Reindeer moss is a species of lichen so called because it is the staple winter food of reindeer (and caribou) in Arctic and sub-Arctic regions. The animals reach the plant by scraping away the snow with their feet. But plant growth in those cold northern lands is so slow that the lichen can take more than 30 years to recover after the reindeer have grazed. These domesticated herbs therefore have to travel long distances in search of food, and the Laplanders of Northern Scandinavia, who depend on the animals for their livelihood must travel with them.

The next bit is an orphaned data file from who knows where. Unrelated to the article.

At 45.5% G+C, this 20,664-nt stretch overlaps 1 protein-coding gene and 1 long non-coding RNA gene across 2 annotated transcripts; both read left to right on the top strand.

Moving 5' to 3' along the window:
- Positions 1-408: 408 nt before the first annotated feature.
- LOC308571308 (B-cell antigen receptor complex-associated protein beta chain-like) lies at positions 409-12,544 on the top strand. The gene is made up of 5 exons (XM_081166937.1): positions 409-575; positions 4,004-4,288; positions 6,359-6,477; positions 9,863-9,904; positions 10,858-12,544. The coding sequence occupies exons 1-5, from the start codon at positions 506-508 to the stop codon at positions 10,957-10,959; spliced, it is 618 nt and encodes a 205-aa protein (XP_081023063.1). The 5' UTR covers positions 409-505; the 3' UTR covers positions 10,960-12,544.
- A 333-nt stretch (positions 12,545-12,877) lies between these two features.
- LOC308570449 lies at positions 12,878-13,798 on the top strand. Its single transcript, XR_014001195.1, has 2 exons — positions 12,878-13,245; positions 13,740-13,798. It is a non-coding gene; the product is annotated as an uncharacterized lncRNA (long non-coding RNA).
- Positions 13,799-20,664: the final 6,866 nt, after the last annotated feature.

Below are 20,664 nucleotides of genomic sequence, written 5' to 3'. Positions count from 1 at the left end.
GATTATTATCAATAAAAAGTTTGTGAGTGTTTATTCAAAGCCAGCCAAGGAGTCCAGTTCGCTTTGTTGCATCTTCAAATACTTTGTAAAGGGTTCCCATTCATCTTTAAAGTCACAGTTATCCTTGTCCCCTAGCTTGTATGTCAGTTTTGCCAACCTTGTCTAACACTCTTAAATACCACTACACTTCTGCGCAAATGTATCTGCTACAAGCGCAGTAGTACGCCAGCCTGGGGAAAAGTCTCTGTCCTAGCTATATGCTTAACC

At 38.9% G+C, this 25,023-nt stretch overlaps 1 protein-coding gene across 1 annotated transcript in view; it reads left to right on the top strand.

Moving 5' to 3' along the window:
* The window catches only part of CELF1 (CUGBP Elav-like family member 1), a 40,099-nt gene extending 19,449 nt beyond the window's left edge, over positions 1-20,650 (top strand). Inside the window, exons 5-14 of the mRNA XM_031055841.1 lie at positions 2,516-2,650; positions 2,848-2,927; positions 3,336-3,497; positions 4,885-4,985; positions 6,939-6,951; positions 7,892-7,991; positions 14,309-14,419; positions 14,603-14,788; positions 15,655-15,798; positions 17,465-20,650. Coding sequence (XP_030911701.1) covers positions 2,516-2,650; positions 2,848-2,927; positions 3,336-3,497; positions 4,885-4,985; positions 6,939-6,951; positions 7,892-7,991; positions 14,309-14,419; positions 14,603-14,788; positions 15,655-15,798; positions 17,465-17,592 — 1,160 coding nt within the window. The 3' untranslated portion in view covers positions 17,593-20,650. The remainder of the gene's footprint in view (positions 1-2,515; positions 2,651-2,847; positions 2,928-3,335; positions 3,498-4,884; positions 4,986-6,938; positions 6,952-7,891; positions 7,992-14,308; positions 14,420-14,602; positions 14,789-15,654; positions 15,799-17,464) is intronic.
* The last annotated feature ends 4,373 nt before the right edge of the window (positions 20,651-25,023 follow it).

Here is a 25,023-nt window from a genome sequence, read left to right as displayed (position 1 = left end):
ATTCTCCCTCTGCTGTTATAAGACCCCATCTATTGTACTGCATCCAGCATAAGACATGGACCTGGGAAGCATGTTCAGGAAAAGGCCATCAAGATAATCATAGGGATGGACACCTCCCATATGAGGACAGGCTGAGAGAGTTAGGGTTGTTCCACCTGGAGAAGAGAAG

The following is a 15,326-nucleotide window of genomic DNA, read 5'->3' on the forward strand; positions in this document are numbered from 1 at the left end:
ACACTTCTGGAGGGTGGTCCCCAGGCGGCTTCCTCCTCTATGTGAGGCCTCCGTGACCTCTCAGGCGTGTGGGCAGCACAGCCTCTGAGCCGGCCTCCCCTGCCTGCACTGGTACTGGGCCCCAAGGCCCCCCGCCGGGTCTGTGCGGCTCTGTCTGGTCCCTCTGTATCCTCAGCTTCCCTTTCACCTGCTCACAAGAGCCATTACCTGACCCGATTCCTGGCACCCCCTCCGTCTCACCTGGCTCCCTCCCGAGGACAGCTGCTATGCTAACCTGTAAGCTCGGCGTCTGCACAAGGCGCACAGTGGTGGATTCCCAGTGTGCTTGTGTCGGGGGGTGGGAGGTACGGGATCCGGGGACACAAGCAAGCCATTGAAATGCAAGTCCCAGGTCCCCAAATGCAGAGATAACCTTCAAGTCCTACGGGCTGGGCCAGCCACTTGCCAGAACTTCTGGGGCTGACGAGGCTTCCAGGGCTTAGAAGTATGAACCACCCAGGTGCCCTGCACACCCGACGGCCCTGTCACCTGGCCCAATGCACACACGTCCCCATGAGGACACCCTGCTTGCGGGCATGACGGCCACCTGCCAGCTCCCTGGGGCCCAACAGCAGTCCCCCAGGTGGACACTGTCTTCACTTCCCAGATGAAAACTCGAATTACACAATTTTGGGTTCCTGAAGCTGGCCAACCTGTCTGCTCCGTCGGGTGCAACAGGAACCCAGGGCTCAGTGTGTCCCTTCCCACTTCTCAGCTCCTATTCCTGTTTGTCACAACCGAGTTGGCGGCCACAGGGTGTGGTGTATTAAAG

Fortunately, reindeer moss is especially abundant in Lapland, although it also grows extensively in much of northern Europe, the tundra (or treeless plains) of Siberia and the barren expanses of Arctic America.
During the short summer the reindeer are able to feed on herbage and shoots then accessible in the valleys. These versatile animals provide the Laplanders with meat, milk, cheese and the raw materials for clothing, shoes, and tents. They are also a means of transport.
Reindeer moss is sometimes eaten by human beings, after being powdered and mixed with other food. But it leaves a slightly burning sensation on the human palate. This bluish-grey plant grows erect in tufts, and is remarkable for its many branches, which strangely resemble a deer's antlers.